—by Leonidas Paliakos | translated from greek by G.K.—
Two years ago, at the detention Center in Moria, Lesvos, we were faced with the logic of “concentration camps” and Auschwitz. We were frightened by the deficient prefab buildings, the high walls and the policemen guarding barred doors. Above all, we were frightened by the barbed wire that separated in an absolute way the empty exterior from its inside. Back then too, it was hard to go in and out – one had to get permission by the police, overcome the unsurpassable bureaucracy, etc. Yet, in practice, sometimes at least, things were quite simple. If someone was in the right mood, if someone got a bit confused, if you got, well, lucky, there was a good chance you’d pass. We used to hear, though, that it was forbidden. Strictly forbidden. Back then, we still lived in the days of “illegal migrants” and purgatories such as Amygdaleza.
Early last summer, to people like us, who used to visit the place few and far between, Moria seemed to change. The confinement had acquired some features of temporariness, and in this sense it was much more bearable for people who could move, people who could leave. The space inside and outside the barbed wire had become less distinct. The exterior had become so densely populated as the interior, the conditions where everywhere unbearable, but it was worse inside. People who entered to get the permit of temporarily free movement had to suffer for a little while a total confinement, not just inside the walls, but also outside the white cells: it was hot as hell, people often didn’t have water, and it was impossible for them to walk around the premises. This was the time of the “hospitalization” centers, open centers, open structures, a general openness. Back then, if you wanted to walk from one building to another, from entrance X to exit Y, you could not avoid stepping on heaps of plastic bottles filled with urine, bottles that made a shivering sound. I have always hated generalizations of the “All this is Auschwitz” type. However, I must admit that, right when I was juggling my way over the small bottles, trying not to crush them, I thought about a room with skulls at the Holocaust Museum in Berlin. If you wanted to cross them, you had to step on them, to hear this equally shivering sound and feel under your feet something human. Months passed by, but those bottles filled with urine are still under my feet.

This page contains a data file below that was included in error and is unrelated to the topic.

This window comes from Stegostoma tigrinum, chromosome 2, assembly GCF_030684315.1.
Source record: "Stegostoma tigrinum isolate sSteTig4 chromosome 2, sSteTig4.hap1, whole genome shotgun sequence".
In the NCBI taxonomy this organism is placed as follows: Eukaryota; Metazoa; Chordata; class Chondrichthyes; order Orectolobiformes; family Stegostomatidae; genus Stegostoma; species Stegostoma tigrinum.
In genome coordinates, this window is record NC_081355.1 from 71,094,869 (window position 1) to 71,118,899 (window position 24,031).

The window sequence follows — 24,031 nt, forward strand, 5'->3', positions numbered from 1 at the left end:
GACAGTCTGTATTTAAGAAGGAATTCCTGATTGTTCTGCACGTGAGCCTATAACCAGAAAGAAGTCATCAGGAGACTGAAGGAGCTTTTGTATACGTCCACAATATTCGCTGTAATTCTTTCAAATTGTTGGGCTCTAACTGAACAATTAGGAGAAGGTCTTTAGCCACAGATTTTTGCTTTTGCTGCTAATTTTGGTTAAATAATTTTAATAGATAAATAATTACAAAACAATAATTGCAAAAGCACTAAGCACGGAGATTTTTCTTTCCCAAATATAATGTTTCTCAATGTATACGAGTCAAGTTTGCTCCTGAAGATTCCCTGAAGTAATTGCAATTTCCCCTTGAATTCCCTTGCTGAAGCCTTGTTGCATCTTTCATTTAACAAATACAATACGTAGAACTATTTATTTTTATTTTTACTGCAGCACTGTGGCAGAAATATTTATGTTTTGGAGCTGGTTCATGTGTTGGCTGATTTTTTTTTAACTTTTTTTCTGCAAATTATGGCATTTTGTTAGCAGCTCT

A few days ago, we saw Moria again, and it had changed, again. Its general outlook, now more than ever, is that of a fortress. All passages are blocked, countless policemen everywhere, the frightening barbed wire still there. Permits are no longer issued by the police, but by the service of first reception, at the Ministry of Citizen Protection. So I was told. And they are hard to get. And you can no longer get in just because you got, well, lucky. I saw one of the doctors there, I had kept her in my mind as a luminous presence. Not any more. She can’t stand it anymore, she says. She is thinking about leaving. She has darkened. Once more, people are permanently confined inside. The are free to get out of the prefab buildings, sure, but not to cross the barbed wire. Younger men, older men, young women, and many children. Queued up to receive clothing and sanitation items, queued up to see the doctors. There are no small bottles on the ground, I didn’t see any, but the tension is high. People understand that they are going to stay confined in buildings, in tents. They have already been confined for weeks, and they don’t understand why. They can’t stand it anymore, they turn against the workers, who can’t stand it either. Moria is closed. We are back in a time of closure, of fortresses, of custody. But we don’t talk about Auschwitz, or Amygdaleza, or “illegal migrants”. Not yet anyway. Language will follow. It steps over the small bottles too. And it shivers.
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